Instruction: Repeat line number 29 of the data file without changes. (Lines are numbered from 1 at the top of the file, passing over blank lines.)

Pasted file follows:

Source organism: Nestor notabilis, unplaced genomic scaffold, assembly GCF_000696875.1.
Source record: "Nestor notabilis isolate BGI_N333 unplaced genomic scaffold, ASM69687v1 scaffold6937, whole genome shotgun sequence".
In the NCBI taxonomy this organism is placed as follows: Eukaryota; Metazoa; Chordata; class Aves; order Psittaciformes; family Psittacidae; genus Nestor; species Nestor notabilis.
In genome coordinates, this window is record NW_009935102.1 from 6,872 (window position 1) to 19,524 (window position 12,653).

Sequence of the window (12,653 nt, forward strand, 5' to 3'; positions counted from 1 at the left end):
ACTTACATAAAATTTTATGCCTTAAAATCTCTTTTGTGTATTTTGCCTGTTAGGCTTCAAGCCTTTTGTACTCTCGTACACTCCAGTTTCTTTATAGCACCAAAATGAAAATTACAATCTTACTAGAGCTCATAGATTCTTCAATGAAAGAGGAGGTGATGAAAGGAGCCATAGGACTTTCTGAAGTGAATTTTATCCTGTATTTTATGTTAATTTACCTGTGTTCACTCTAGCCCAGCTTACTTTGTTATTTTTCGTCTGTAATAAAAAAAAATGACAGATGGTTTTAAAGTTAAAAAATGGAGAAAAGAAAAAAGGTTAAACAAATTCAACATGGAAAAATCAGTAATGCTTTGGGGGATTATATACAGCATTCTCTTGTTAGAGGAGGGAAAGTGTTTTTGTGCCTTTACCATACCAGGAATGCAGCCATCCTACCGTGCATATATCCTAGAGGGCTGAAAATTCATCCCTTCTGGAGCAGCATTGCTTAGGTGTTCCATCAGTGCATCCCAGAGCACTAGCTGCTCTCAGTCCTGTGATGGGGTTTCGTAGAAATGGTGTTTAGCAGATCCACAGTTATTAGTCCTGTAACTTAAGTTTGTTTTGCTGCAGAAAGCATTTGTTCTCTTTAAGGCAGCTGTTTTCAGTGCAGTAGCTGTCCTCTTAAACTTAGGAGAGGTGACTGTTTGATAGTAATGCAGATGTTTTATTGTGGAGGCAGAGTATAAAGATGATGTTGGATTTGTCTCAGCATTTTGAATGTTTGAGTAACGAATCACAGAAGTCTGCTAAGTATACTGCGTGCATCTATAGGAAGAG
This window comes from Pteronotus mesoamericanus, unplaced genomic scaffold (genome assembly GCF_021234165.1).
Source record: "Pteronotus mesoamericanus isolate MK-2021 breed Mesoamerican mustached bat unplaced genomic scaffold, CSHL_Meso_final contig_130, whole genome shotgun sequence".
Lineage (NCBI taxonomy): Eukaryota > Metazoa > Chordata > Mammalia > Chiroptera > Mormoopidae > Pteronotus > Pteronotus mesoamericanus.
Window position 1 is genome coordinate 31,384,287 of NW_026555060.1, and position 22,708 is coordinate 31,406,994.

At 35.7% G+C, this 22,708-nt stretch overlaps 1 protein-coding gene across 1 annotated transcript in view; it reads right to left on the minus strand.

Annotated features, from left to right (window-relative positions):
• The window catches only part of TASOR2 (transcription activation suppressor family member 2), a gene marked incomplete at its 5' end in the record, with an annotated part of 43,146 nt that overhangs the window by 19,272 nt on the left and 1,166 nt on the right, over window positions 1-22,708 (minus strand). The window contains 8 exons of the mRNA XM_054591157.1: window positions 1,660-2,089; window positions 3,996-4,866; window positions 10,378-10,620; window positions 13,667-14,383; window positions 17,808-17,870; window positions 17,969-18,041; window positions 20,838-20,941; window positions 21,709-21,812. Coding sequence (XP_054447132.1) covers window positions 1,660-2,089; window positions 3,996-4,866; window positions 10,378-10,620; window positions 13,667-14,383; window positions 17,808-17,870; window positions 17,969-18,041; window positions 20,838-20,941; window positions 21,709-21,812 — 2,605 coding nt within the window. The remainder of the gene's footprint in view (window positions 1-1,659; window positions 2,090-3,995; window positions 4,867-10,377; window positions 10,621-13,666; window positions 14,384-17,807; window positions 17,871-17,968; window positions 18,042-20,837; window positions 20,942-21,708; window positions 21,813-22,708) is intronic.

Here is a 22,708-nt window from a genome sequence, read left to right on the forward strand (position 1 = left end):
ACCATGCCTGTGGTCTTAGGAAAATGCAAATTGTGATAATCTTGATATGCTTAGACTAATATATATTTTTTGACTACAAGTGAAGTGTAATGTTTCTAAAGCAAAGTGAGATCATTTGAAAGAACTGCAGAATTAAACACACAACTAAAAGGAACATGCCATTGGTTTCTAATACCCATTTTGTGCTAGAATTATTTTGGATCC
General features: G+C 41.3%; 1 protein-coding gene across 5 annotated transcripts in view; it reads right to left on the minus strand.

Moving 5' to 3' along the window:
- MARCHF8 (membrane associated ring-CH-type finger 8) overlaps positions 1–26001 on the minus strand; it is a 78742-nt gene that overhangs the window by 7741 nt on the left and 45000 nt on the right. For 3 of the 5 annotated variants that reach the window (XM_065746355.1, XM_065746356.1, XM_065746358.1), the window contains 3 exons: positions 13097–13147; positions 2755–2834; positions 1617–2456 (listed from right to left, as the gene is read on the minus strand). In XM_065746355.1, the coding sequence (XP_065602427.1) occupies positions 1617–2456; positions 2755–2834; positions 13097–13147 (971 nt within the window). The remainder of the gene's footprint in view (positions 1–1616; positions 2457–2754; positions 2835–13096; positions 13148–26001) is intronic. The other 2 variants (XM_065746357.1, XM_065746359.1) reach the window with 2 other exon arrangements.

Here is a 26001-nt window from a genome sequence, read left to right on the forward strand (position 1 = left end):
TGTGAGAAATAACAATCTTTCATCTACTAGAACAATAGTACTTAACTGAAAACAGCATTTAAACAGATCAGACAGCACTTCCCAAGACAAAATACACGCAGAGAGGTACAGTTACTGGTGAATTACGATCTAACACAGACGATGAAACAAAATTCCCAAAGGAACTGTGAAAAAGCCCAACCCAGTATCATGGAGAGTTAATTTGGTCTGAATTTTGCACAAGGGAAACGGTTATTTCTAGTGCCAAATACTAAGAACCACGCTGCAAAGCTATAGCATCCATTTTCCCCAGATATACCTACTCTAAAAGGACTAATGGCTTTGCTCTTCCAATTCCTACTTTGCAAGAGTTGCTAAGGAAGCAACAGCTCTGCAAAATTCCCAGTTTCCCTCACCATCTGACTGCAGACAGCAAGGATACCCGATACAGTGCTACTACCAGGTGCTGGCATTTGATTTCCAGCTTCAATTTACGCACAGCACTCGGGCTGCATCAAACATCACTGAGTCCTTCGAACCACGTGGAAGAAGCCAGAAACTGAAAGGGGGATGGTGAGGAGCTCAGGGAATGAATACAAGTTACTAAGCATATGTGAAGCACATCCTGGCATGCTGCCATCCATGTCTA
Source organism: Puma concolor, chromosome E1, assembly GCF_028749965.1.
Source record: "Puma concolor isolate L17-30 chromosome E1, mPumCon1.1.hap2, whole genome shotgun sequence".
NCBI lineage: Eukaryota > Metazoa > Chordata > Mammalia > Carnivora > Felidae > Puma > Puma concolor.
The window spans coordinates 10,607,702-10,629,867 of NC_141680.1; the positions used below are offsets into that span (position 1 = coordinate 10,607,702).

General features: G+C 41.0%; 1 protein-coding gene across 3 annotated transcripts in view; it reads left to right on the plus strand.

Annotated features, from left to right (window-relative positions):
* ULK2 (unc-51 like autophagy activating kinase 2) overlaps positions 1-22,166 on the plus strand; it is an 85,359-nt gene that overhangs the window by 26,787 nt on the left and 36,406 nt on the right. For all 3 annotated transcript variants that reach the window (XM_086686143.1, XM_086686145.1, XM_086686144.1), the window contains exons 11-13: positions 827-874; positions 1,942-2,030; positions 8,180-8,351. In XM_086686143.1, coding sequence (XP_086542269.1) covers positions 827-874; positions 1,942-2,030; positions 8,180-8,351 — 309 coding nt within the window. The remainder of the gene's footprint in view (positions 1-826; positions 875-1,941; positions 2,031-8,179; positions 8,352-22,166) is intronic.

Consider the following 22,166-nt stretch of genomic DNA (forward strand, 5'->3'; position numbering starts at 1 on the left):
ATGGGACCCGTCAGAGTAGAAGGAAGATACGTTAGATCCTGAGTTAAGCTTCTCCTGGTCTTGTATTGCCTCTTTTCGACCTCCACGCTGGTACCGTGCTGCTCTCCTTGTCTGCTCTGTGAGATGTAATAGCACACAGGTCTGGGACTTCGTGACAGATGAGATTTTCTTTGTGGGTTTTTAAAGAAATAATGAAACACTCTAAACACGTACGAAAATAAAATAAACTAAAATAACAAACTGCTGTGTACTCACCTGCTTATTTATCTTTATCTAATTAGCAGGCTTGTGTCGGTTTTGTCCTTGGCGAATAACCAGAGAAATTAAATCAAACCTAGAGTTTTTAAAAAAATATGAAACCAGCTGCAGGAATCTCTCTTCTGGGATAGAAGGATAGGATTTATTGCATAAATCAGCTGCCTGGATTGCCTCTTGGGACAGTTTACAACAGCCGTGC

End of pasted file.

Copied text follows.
ATGGGACCCGTCAGAGTAGAAGGAAGATACGTTAGATCCTGAGTTAAGCTTCTCCTGGTCTTGTATTGCCTCTTTTCGACCTCCACGCTGGTACCGTGCTGCTCTCCTTGTCTGCTCTGTGAGATGTAATAGCACACAGGTCTGGGACTTCGTGACAGATGAGATTTTCTTTGTGGGTTTTTAAAGAAATAATGAAACACTCTAAACACGTACGAAAATAAAATAAACTAAAATAACAAACTGCTGTGTACTCACCTGCTTATTTATCTTTATCTAATTAGCAGGCTTGTGTCGGTTTTGTCCTTGGCGAATAACCAGAGAAATTAAATCAAACCTAGAGTTTTTAAAAAAATATGAAACCAGCTGCAGGAATCTCTCTTCTGGGATAGAAGGATAGGATTTATTGCATAAATCAGCTGCCTGGATTGCCTCTTGGGACAGTTTACAACAGCCGTGC